One major reason for this was the lack of support from the BRA and BLA to the Front.

Taking advantage of earthquake

But as the organisation withstood this onslaught, it was finally done in by an act of God that came in the shape of the 2013 Awaran earthquake.

Experts say that this enabled the security forces to map out the area while delivering relief goods. Soon after a series of operations ousted the BLF from the region — Dr Allah Nazar and his men are now believed to have taken shelter in Afghanistan while continuing to carry on the struggle. Their place has been taken up by groups like Mengal’s: the Lashkar-i-Islam blew up girls schools in Panjgur a few weeks ago.

The death of Nawab Khair Bux Marri, seen as a titular head of the insurgency, and the fracturing of the Marris’ core resistance group between the BLA now led by Hyrbayar Marri and the United Baloch Army formed by Mehran, another Marri scion, mean the days of the current rebellion are likely to be increasingly difficult.

Those looking for a political solution are heartened by the formation of the current Dr Abdul Malik-led government as well as the return of Akhtar Mengal to the political arena.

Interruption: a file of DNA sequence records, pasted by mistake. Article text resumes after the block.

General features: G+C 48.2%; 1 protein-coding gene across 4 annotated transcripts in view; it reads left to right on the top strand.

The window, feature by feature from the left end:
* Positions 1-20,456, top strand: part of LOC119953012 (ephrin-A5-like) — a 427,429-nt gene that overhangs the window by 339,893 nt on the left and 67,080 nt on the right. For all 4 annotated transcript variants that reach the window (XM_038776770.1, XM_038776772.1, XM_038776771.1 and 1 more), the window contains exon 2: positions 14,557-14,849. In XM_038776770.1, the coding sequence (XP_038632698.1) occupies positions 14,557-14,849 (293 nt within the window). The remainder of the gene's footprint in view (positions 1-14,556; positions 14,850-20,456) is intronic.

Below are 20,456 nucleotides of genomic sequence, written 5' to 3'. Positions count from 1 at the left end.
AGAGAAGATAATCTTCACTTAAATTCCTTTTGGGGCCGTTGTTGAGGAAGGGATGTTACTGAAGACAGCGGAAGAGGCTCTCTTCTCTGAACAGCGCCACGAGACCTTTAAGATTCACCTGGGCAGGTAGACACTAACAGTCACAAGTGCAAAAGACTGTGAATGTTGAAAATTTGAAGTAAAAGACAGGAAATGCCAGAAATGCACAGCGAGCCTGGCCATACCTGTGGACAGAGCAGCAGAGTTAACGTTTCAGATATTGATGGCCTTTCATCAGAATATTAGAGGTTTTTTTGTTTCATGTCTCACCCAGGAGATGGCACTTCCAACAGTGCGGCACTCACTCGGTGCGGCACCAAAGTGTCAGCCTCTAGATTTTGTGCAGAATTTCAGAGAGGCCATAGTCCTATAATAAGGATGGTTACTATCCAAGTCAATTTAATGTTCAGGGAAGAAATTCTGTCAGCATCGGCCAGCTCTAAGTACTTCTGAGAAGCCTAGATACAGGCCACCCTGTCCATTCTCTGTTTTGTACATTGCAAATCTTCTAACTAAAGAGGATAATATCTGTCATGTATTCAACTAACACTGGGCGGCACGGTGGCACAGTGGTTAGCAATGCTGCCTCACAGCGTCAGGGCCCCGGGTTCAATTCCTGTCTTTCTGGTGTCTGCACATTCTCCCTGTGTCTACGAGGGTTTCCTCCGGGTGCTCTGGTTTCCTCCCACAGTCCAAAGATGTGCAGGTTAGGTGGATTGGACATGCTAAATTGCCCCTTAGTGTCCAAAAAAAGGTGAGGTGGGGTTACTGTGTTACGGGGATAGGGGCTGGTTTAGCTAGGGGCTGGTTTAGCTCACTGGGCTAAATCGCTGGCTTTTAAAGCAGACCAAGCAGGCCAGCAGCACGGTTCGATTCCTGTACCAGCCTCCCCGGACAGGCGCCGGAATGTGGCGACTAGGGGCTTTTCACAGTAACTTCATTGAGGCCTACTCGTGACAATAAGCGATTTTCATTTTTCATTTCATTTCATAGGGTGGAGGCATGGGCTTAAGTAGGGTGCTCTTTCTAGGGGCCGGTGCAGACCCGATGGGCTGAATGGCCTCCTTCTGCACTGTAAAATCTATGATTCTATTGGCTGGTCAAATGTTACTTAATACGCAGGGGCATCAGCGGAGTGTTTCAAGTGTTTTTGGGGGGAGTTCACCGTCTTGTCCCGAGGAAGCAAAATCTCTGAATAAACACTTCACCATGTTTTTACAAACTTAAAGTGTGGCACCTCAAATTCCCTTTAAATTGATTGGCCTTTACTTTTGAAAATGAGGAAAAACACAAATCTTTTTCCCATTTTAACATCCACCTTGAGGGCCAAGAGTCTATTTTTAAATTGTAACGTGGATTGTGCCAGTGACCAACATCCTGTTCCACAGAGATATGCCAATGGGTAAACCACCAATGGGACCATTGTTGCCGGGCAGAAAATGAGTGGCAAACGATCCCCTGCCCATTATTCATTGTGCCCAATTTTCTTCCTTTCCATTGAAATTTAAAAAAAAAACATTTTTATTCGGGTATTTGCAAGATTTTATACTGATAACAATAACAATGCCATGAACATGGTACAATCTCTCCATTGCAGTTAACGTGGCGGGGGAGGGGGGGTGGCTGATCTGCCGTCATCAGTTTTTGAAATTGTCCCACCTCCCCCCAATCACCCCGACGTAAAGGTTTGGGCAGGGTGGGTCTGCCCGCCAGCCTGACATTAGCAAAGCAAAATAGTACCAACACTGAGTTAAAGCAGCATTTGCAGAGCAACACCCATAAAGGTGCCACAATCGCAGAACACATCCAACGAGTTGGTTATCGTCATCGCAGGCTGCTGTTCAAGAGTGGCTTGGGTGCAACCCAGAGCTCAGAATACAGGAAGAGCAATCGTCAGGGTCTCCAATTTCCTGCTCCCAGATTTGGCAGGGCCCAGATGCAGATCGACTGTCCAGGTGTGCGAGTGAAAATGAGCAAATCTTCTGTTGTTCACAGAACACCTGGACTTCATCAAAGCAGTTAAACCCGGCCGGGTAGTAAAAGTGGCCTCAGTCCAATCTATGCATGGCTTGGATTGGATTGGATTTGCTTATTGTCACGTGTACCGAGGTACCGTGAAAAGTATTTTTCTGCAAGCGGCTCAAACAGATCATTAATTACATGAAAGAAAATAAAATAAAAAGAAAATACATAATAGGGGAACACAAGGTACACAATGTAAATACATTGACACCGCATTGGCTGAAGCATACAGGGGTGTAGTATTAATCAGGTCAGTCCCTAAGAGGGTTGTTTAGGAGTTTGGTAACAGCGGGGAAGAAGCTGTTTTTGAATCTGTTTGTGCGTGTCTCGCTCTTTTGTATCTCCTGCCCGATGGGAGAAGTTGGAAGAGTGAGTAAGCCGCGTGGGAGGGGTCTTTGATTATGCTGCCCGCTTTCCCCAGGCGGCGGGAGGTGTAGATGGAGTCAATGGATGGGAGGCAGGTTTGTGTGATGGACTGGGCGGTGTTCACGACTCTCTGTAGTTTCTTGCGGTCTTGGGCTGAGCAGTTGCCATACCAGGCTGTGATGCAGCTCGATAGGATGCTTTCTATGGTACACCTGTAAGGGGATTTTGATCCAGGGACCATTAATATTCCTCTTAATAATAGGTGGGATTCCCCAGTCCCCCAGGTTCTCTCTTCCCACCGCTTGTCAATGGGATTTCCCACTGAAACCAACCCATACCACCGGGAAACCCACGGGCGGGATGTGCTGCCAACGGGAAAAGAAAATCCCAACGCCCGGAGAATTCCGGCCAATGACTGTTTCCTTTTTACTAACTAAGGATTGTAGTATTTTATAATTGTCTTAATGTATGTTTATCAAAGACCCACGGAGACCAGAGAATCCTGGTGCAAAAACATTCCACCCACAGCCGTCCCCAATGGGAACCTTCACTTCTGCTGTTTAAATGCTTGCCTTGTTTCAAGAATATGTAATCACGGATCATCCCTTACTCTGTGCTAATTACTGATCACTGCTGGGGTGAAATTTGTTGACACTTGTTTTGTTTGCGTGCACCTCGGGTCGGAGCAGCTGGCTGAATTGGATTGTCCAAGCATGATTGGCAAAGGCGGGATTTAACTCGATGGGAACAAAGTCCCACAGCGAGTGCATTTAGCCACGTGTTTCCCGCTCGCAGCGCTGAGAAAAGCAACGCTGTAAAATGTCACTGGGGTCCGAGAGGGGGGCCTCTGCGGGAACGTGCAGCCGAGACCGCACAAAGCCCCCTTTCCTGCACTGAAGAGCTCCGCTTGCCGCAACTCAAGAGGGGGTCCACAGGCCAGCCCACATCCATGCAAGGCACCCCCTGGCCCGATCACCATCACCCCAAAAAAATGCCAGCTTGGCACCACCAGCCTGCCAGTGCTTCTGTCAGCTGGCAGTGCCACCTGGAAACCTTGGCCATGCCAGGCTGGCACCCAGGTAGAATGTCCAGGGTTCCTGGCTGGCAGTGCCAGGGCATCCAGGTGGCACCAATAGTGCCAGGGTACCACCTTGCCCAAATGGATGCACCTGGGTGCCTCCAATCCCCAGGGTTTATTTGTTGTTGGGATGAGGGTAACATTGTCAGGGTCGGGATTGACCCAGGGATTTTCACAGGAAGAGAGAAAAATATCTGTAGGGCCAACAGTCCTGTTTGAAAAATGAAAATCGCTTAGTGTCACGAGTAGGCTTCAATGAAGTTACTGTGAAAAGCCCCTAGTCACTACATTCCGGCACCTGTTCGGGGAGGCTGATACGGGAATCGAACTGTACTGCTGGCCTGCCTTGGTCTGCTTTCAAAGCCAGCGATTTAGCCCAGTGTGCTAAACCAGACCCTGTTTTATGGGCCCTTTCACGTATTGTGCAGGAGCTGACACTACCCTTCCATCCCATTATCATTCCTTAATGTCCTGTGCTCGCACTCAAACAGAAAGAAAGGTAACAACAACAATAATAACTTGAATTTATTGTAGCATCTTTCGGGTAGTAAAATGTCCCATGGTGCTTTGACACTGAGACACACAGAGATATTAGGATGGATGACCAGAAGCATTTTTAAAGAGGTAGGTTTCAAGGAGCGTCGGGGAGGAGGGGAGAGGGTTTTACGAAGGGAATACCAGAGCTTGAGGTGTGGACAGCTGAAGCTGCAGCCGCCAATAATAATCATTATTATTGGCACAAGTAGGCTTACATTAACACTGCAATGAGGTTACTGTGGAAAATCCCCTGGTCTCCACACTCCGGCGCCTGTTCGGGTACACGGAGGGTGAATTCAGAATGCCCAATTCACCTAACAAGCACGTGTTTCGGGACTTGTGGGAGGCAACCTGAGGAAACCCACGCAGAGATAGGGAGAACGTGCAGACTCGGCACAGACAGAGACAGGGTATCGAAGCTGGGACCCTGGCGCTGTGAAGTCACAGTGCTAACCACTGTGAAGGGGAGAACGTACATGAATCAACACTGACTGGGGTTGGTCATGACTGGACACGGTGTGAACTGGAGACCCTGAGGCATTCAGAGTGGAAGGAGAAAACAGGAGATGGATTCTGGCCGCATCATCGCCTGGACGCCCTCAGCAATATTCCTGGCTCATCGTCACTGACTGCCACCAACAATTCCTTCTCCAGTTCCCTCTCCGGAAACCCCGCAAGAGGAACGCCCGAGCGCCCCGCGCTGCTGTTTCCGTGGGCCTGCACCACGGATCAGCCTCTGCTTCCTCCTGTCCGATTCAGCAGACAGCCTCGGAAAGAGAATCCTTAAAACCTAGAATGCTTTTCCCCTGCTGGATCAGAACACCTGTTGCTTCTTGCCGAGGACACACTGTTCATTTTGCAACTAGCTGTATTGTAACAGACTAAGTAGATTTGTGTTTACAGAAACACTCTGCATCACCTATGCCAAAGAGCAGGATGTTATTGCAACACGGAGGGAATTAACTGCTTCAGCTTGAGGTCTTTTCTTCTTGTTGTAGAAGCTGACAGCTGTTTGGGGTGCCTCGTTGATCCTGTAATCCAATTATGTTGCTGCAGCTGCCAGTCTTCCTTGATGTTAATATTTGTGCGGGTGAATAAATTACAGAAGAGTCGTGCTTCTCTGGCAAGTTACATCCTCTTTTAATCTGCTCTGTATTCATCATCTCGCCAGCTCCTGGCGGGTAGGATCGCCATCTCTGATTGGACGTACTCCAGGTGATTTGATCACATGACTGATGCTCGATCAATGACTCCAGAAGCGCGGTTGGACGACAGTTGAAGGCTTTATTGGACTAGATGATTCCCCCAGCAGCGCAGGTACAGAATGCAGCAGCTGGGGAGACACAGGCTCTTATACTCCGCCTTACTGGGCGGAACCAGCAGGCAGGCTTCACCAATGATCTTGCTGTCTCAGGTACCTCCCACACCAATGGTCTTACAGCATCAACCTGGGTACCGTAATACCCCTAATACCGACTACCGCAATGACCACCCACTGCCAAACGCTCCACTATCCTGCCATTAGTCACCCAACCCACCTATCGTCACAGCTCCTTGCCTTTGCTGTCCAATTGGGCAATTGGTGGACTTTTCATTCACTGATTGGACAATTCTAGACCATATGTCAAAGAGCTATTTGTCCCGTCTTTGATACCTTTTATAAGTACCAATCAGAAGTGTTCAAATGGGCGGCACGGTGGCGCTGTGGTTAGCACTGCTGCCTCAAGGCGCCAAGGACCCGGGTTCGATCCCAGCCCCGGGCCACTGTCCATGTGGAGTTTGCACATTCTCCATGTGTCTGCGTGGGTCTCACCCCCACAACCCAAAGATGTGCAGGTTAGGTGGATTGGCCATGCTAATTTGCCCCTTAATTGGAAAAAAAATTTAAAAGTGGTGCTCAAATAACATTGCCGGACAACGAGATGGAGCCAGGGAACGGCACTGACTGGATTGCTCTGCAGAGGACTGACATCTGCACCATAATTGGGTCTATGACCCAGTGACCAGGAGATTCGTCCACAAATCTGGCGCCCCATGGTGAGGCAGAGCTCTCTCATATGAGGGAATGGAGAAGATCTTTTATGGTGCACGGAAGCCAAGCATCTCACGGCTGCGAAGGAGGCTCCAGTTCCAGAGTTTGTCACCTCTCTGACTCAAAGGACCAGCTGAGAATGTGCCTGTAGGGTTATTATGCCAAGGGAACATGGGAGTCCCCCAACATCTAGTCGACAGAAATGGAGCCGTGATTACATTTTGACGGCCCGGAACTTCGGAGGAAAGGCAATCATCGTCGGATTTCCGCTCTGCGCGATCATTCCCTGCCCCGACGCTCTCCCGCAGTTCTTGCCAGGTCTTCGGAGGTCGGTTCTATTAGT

These developments are currently the cause of much joy for the federation. But the fact that the vacuum being left behind by the nationalists is increasingly being filled by such groups as Mengal’s Haq Na Tawar (which was previously known as Musalla Difaa Tanzeem) should be a matter of grave concern.

“There is a great potential for the growth of religious militancy in Balochistan,” says Hasil Bizenjo. “We are fighting it, but if it continues growing at this pace, we will soon be helpless against it.”

Is it surprising that reports of the presence of the militant Islamic State group in the country are first emerging from Balochistan? The state appears unaware of this development and continues to celebrate the success of its policy of divide and rule, too busy to see the bigger, darker storm looming on the horizon.

Published in Dawn, November 26th, 2014